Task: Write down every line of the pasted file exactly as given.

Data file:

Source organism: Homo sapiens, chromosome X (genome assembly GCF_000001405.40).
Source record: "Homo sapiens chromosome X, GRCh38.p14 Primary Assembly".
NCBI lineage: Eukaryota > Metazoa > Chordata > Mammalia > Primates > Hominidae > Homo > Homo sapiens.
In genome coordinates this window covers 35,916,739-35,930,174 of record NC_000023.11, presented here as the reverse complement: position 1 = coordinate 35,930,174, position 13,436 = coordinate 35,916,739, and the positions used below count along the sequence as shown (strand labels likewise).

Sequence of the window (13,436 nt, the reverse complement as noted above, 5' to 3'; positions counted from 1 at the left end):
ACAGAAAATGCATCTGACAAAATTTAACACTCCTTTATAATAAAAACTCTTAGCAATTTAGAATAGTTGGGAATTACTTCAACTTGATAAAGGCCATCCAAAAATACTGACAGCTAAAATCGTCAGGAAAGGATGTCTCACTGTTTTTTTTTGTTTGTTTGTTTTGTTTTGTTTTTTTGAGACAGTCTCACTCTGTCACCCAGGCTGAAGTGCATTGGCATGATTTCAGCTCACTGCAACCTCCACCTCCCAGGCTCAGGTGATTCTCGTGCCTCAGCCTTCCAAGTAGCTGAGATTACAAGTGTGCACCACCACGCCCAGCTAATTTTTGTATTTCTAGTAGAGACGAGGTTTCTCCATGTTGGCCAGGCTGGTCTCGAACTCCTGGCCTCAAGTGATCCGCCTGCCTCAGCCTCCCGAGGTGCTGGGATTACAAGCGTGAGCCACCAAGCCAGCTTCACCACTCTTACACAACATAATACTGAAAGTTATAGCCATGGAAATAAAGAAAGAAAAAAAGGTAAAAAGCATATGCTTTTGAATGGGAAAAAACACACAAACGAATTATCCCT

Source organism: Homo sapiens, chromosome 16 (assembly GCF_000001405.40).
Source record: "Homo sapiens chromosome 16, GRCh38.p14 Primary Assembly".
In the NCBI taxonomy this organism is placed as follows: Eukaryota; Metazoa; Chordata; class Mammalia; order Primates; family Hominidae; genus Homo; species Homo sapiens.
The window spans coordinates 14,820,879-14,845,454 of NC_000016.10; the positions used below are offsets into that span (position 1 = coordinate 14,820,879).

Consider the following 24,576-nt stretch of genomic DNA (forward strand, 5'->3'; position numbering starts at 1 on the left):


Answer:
Source organism: Homo sapiens, chromosome X (genome assembly GCF_000001405.40).
Source record: "Homo sapiens chromosome X, GRCh38.p14 Primary Assembly".
NCBI lineage: Eukaryota > Metazoa > Chordata > Mammalia > Primates > Hominidae > Homo > Homo sapiens.
In genome coordinates this window covers 35,916,739-35,930,174 of record NC_000023.11, presented here as the reverse complement: position 1 = coordinate 35,930,174, position 13,436 = coordinate 35,916,739, and the positions used below count along the sequence as shown (strand labels likewise).

Sequence of the window (13,436 nt, the reverse complement as noted above, 5' to 3'; positions counted from 1 at the left end):
ACAGAAAATGCATCTGACAAAATTTAACACTCCTTTATAATAAAAACTCTTAGCAATTTAGAATAGTTGGGAATTACTTCAACTTGATAAAGGCCATCCAAAAATACTGACAGCTAAAATCGTCAGGAAAGGATGTCTCACTGTTTTTTTTTGTTTGTTTGTTTTGTTTTGTTTTTTTGAGACAGTCTCACTCTGTCACCCAGGCTGAAGTGCATTGGCATGATTTCAGCTCACTGCAACCTCCACCTCCCAGGCTCAGGTGATTCTCGTGCCTCAGCCTTCCAAGTAGCTGAGATTACAAGTGTGCACCACCACGCCCAGCTAATTTTTGTATTTCTAGTAGAGACGAGGTTTCTCCATGTTGGCCAGGCTGGTCTCGAACTCCTGGCCTCAAGTGATCCGCCTGCCTCAGCCTCCCGAGGTGCTGGGATTACAAGCGTGAGCCACCAAGCCAGCTTCACCACTCTTACACAACATAATACTGAAAGTTATAGCCATGGAAATAAAGAAAGAAAAAAAGGTAAAAAGCATATGCTTTTGAATGGGAAAAAACACACAAACGAATTATCCCT

Source organism: Homo sapiens, chromosome 16 (assembly GCF_000001405.40).
Source record: "Homo sapiens chromosome 16, GRCh38.p14 Primary Assembly".
In the NCBI taxonomy this organism is placed as follows: Eukaryota; Metazoa; Chordata; class Mammalia; order Primates; family Hominidae; genus Homo; species Homo sapiens.
The window spans coordinates 14,820,879-14,845,454 of NC_000016.10; the positions used below are offsets into that span (position 1 = coordinate 14,820,879).

Consider the following 24,576-nt stretch of genomic DNA (forward strand, 5'->3'; position numbering starts at 1 on the left):